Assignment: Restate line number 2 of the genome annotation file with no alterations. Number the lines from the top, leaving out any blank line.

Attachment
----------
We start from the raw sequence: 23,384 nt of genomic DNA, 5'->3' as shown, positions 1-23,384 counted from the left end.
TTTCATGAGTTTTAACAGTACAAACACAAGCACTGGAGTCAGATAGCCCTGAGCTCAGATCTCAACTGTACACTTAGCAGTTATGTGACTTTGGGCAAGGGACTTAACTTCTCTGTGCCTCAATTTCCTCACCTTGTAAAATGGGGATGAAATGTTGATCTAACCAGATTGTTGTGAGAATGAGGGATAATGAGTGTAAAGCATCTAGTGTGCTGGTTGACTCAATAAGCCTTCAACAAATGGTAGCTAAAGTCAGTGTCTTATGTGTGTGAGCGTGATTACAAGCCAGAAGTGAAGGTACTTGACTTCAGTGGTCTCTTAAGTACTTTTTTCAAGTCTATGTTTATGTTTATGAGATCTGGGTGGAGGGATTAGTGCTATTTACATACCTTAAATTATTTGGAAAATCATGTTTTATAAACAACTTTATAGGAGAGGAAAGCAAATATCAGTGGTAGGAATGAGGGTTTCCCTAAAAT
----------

TTTCATGAGTTTTAACAGTACAAACACAAGCACTGGAGTCAGATAGCCCTGAGCTCAGATCTCAACTGTACACTTAGCAGTTATGTGACTTTGGGCAAGGGACTTAACTTCTCTGTGCCTCAATTTCCTCACCTTGTAAAATGGGGATGAAATGTTGATCTAACCAGATTGTTGTGAGAATGAGGGATAATGAGTGTAAAGCATCTAGTGTGCTGGTTGACTCAATAAGCCTTCAACAAATGGTAGCTAAAGTCAGTGTCTTATGTGTGTGAGCGTGATTACAAGCCAGAAGTGAAGGTACTTGACTTCAGTGGTCTCTTAAGTACTTTTTTCAAGTCTATGTTTATGTTTATGAGATCTGGGTGGAGGGATTAGTGCTATTTACATACCTTAAATTATTTGGAAAATCATGTTTTATAAACAACTTTATAGGAGAGGAAAGCAAATATCAGTGGTAGGAATGAGGGTTTCCCTAAAAT